Sheila Registered User

    Oct 23, 2003
    2,259
    West Sussex
    Dear Danielle, I think you have done a pretty wonderful job to care for your uncle the way you have. Vascular dementia tends to become worse in steps such as you describe. The chest infection and strange surroundings will have accelerated this. It couldn't be helped, my Mum had the same experiences. Further to what Brucie has said, you do need to inform the hospital that you do not now feel able to cope with him at home. Tell them you need help to find a placement for him. They cannot force you to take him home although they do try to make you feel you should sometimes. Stick to your guns and before you accept a placement, go and see the home to make sure you will be happy for him to go there. You don't have to accept the one first offered, you can shop around. Keep posting to let us know how you are doing and we will try to help where we can by our own experiences. Love She. XX
     
  4. danielle

    danielle Registered User

    Apr 9, 2005
    26
    coping with uncle..

    I would like to thank you for responding to my message.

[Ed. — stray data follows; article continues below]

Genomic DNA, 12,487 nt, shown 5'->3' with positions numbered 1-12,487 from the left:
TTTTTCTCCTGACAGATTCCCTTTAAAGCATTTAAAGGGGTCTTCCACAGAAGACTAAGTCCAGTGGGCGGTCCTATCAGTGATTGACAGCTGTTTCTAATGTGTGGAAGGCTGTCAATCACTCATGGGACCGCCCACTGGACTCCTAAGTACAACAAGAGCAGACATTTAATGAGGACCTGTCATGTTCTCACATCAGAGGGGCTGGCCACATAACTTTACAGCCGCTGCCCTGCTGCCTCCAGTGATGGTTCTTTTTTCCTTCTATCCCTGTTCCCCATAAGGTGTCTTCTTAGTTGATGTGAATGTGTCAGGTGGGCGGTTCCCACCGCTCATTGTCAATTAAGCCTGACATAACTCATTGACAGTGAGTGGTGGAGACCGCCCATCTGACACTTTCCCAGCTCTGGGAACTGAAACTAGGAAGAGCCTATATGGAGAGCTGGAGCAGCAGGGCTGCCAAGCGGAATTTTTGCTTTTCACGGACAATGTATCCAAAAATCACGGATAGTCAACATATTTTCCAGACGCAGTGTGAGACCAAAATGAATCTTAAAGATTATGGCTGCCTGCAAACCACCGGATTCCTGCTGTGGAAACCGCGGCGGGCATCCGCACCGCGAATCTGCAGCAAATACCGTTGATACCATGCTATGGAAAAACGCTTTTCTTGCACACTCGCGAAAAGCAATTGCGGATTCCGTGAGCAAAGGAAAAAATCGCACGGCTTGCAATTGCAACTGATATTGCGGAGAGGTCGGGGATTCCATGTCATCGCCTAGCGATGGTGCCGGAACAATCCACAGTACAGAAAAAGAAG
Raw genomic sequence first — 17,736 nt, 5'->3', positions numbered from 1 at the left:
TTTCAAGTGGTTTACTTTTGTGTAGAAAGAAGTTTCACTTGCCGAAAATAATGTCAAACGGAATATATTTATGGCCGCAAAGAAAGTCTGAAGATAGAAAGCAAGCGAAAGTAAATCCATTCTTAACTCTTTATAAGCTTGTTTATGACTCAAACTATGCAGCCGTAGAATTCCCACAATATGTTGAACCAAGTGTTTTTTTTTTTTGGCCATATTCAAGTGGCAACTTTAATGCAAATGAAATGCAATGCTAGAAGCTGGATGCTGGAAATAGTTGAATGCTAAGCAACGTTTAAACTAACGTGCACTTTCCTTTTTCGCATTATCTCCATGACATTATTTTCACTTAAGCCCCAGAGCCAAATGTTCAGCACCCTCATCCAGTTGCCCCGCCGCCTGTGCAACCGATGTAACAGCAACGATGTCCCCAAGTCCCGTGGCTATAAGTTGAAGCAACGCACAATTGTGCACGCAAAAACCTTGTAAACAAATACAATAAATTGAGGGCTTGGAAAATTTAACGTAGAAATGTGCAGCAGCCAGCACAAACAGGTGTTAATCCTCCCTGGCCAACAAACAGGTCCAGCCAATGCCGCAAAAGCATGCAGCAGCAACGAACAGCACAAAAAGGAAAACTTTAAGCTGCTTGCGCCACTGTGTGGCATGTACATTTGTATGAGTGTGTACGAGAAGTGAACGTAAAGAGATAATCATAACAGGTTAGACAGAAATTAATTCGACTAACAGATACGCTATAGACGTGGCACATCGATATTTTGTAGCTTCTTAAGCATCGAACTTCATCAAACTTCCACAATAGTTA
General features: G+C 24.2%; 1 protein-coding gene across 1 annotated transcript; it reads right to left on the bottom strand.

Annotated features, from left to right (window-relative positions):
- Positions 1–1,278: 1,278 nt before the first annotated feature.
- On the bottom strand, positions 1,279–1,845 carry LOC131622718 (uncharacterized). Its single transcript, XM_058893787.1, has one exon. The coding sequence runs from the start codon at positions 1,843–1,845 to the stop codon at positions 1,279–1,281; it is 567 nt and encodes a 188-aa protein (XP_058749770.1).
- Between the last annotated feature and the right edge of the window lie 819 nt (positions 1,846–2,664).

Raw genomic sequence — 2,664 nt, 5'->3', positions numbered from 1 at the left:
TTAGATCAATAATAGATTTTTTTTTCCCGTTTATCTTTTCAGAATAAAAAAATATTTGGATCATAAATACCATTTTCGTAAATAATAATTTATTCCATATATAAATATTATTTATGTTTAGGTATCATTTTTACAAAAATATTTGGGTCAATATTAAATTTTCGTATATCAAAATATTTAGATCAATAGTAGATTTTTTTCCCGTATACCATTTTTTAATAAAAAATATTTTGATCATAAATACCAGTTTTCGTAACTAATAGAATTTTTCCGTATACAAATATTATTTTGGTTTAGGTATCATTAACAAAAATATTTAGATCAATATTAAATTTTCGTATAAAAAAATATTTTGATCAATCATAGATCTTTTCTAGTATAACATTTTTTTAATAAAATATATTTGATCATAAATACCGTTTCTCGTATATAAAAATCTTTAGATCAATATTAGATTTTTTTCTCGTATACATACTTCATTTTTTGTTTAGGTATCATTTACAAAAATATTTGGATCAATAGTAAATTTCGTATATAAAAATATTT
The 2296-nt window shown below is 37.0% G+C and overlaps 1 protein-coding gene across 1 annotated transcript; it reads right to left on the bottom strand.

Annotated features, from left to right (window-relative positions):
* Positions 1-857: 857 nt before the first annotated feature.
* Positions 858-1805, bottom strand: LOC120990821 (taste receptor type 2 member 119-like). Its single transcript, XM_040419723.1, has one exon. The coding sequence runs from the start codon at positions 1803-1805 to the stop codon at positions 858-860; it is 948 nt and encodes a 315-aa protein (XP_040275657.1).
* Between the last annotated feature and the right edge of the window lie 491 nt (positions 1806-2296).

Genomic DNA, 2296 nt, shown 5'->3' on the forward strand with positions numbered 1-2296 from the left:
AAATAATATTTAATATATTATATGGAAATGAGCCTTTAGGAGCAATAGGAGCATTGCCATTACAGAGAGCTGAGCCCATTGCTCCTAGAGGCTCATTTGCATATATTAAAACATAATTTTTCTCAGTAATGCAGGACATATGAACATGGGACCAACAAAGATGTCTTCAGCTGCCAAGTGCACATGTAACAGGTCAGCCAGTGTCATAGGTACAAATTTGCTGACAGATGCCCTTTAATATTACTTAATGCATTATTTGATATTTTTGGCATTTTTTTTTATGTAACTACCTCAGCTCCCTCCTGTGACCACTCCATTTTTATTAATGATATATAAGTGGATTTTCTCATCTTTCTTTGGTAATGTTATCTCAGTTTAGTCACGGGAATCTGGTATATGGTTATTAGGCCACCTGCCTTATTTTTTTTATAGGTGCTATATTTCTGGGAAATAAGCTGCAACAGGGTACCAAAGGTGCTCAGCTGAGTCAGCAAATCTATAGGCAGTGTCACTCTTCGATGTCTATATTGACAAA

I never knew this website existed and only found it by chance. It really does make a difference to know that someone else knows and understands what its like. I have visited him tonight and was pleasantly supprised to see him sitting on the side of his bed ( in a fashion) nibbling at his sandwich (he refused to eat or drink) but my relief was short lived when he took one look at me and promptly lay down and went to sleep. I tried to make conversation with him only to be told "leave me alone" i spoke to the nurse and she explained that he seemed a little better today apparantly its "normal" for him to have good days and bad days I found myself asking for who...Is a good day when he lies in bed all day and doesnt speak... easy care... or is it when hes shouting and demanding... hard work ! I think i prefered the noisy shouting uncle tom apposed to the quiet not speaking and not moving one ! she said that his white cell count had started to level up ? but his blood pressure was still lower than normal. she did explain that hopefully on monday someone from social services would be round to see him and asked it i could be present. (to sign to allow asesment?) i do have an enduring power of atternoy uncle tom sorted that out months ago I will have to find out exactly what this means... But i am pleased that i have some say in what happens. It really helps to come onto this message board and just sound off...